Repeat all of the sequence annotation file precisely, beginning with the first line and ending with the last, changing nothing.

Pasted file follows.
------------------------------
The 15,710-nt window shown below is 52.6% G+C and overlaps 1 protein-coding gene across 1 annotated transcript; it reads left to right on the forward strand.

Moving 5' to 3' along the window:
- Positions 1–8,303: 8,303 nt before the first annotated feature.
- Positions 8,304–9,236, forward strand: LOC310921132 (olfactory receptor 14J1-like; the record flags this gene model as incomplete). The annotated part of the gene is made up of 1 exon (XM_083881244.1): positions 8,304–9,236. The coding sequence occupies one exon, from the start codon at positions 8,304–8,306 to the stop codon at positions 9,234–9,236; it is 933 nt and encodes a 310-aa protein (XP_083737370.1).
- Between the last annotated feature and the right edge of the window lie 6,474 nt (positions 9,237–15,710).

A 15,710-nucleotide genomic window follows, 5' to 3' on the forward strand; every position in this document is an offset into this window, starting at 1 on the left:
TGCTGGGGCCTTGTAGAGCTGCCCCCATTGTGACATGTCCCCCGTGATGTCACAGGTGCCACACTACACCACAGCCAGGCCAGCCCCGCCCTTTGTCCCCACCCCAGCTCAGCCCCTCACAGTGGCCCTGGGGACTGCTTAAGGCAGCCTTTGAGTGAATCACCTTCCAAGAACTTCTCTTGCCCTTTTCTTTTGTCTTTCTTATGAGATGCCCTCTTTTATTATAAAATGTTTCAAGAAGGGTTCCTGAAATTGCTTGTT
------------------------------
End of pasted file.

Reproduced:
The 15,710-nt window shown below is 52.6% G+C and overlaps 1 protein-coding gene across 1 annotated transcript; it reads left to right on the forward strand.

Moving 5' to 3' along the window:
- Positions 1–8,303: 8,303 nt before the first annotated feature.
- Positions 8,304–9,236, forward strand: LOC310921132 (olfactory receptor 14J1-like; the record flags this gene model as incomplete). The annotated part of the gene is made up of 1 exon (XM_083881244.1): positions 8,304–9,236. The coding sequence occupies one exon, from the start codon at positions 8,304–8,306 to the stop codon at positions 9,234–9,236; it is 933 nt and encodes a 310-aa protein (XP_083737370.1).
- Between the last annotated feature and the right edge of the window lie 6,474 nt (positions 9,237–15,710).

A 15,710-nucleotide genomic window follows, 5' to 3' on the forward strand; every position in this document is an offset into this window, starting at 1 on the left:
TGCTGGGGCCTTGTAGAGCTGCCCCCATTGTGACATGTCCCCCGTGATGTCACAGGTGCCACACTACACCACAGCCAGGCCAGCCCCGCCCTTTGTCCCCACCCCAGCTCAGCCCCTCACAGTGGCCCTGGGGACTGCTTAAGGCAGCCTTTGAGTGAATCACCTTCCAAGAACTTCTCTTGCCCTTTTCTTTTGTCTTTCTTATGAGATGCCCTCTTTTATTATAAAATGTTTCAAGAAGGGTTCCTGAAATTGCTTGTT